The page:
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|Witness Interview: Cindy Gold, Theatre professor|
April 3, 1995 - 8:23 a.m.
The witness, identified as Cindy Gold, one of the victim's theatre instructors, was interviewed at the Yoknapatawpha County Sheriff's Department. The interview was conducted by Det. David Anderson and was recorded on a portable tape recorder with the witness's knowledge and consent.
DA: State your name and address for the record.
CG: My name is Cindy Gold. I live at 3142 Whippoorwill Lane, in Oxford.
DA: Do you know the victim, Valerie Vilson?
CG: Yes. She was the sweetest thing. I can't believe any of this. Are you sure it's her?
CG: It's just that she and Greg were always playing pranks --staging things.
DA: Staging what sort of things?
CG: They hung a dummy in the theatre hallway and made it look like a suicide. They even left a note.
DA: That was Vilson and Giblini?
CG: That’s what the kids were all saying.
DA: Vilson is dead. This is no prank ma'am.
CG: I know. I know.
DA: For the record, how did you know the victim?
CG: I was her theatre teacher. Her acting coach.
DA: Can you identify this?
CG: It looks like a .38 pistol.
DA: Does it look like your .38 pistol?
CG: Yes. Is it mine?
DA: That gun was found at the Valerie Vilson murder scene.
CG: Was she killed with it? Oh my God. Oh my God.
DA: She wasn't killed with it. How did your gun get in her apartment?
CG: I gave it to her to hold onto.
DA: Why did you give the gun to Ms. Wilson?
CG: She had been telling me about having some threatening incidents lately and needed a gun.
DA: What kind of incidents?
CG: She didn't say specifically.
DA: But you felt you needed to give her a gun.
CG: Well, she seemed very frightened. She wouldn't explain. I tried to get her to tell me. It was so unusual for her to confide in me. I just wanted to help. Oh my God.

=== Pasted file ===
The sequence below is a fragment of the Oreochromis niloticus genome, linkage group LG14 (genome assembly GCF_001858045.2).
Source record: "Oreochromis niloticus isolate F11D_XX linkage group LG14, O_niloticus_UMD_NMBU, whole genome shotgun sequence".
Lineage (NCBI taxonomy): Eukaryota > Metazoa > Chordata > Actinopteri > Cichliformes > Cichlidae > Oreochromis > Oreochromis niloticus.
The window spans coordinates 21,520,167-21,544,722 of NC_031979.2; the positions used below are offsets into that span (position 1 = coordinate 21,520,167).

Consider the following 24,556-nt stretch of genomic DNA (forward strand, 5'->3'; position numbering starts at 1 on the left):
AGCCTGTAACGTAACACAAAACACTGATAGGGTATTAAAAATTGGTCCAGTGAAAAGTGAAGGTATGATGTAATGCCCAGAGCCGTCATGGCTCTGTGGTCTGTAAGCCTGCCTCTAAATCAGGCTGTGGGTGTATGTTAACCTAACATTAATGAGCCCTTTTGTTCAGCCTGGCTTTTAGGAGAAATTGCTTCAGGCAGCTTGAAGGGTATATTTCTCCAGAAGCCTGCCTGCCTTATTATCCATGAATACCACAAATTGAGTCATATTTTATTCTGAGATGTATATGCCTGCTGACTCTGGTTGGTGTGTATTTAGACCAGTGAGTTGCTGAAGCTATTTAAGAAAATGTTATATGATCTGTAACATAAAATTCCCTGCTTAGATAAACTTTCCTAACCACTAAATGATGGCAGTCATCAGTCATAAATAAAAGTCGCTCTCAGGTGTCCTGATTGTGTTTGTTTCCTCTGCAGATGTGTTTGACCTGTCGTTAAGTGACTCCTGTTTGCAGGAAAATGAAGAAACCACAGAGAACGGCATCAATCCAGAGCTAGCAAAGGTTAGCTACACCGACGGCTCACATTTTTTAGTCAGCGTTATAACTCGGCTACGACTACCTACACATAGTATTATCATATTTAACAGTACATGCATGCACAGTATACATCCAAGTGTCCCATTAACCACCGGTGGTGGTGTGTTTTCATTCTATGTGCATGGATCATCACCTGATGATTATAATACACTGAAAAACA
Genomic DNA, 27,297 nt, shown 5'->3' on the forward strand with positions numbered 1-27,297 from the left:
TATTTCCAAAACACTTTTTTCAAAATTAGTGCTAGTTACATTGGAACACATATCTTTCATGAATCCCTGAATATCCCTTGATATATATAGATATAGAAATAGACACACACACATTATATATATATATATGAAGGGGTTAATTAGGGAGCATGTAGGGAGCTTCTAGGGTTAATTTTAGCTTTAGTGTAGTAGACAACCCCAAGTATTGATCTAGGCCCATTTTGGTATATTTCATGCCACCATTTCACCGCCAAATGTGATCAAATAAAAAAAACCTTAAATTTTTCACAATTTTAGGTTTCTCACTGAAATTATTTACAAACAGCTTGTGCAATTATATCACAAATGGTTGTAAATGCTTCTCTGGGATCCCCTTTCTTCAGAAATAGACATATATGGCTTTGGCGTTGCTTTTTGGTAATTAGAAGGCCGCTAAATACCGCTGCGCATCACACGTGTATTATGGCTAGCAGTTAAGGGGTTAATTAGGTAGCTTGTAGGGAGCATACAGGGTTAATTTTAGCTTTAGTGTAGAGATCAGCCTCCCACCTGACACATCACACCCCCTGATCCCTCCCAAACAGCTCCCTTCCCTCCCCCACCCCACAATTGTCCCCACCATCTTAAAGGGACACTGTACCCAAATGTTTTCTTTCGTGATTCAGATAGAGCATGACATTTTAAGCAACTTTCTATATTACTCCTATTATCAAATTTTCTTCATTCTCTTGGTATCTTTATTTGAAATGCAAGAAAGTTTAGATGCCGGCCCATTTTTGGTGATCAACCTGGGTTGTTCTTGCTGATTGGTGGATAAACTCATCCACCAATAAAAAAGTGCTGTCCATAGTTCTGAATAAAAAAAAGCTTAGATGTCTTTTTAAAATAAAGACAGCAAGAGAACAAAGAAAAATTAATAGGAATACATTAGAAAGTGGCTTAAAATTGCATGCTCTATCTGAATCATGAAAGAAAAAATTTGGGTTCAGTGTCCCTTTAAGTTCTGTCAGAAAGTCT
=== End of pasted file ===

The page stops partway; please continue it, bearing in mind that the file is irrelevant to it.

DA: She was frightened and you gave her a gun.
CG: She just wanted it for a few weeks. Oh my God. Can we stop for a moment? I need to pee.
Interview resumes five minutes later.
DA: The gun was wrapped in a New York Times. Was the Times yours?
CG: I couldn't really say if it was mine or not. I mean, I get the New York Times. I left the gun at my house for her to pick up when I went to school, she could've picked up one of my papers to wrap the gun in before she took it.
DA: Do you get the Times delivered or do you pick it up at Square Books?
CG: I've been getting it free the last couple of weeks because I've had problems with delivery in the past.
DA: You get it delivered?
DA: Is there anyone you can think of that may have been a threat to Vilson and Giblini?
CG: No. No one comes to mind at all. Her friends were all theatre kids. They're peaceful mostly and no one in the theatre department ever gets violent unless it’s for a scene. Is there anything else?
DA: Not at the moment. Are you in a hurry?
CG: Your bathroom was filthy --I couldn't use it. Will you call me if I can do anything?
DA: Yes, ma'am. I'm sorry about the facilities.
End interview 8:45 a.m.